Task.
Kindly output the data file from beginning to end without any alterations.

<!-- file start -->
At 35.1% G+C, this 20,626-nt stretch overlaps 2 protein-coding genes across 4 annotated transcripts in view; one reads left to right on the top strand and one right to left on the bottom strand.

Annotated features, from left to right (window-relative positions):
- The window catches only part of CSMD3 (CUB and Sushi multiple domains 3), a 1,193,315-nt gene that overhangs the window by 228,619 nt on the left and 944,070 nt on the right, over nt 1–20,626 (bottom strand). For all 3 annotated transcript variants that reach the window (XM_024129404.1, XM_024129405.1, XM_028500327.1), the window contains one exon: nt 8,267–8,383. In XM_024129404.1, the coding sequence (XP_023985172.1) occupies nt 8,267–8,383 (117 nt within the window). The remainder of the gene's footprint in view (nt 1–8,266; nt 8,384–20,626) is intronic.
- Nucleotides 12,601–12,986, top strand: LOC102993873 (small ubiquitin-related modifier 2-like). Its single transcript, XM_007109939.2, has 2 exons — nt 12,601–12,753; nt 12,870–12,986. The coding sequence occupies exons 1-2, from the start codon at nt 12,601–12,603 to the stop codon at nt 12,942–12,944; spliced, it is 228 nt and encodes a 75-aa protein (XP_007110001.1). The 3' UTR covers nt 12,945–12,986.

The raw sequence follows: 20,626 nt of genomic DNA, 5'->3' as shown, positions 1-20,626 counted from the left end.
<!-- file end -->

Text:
At 35.1% G+C, this 20,626-nt stretch overlaps 2 protein-coding genes across 4 annotated transcripts in view; one reads left to right on the top strand and one right to left on the bottom strand.

Annotated features, from left to right (window-relative positions):
- The window catches only part of CSMD3 (CUB and Sushi multiple domains 3), a 1,193,315-nt gene that overhangs the window by 228,619 nt on the left and 944,070 nt on the right, over nt 1–20,626 (bottom strand). For all 3 annotated transcript variants that reach the window (XM_024129404.1, XM_024129405.1, XM_028500327.1), the window contains one exon: nt 8,267–8,383. In XM_024129404.1, the coding sequence (XP_023985172.1) occupies nt 8,267–8,383 (117 nt within the window). The remainder of the gene's footprint in view (nt 1–8,266; nt 8,384–20,626) is intronic.
- Nucleotides 12,601–12,986, top strand: LOC102993873 (small ubiquitin-related modifier 2-like). Its single transcript, XM_007109939.2, has 2 exons — nt 12,601–12,753; nt 12,870–12,986. The coding sequence occupies exons 1-2, from the start codon at nt 12,601–12,603 to the stop codon at nt 12,942–12,944; spliced, it is 228 nt and encodes a 75-aa protein (XP_007110001.1). The 3' UTR covers nt 12,945–12,986.

The raw sequence follows: 20,626 nt of genomic DNA, 5'->3' as shown, positions 1-20,626 counted from the left end.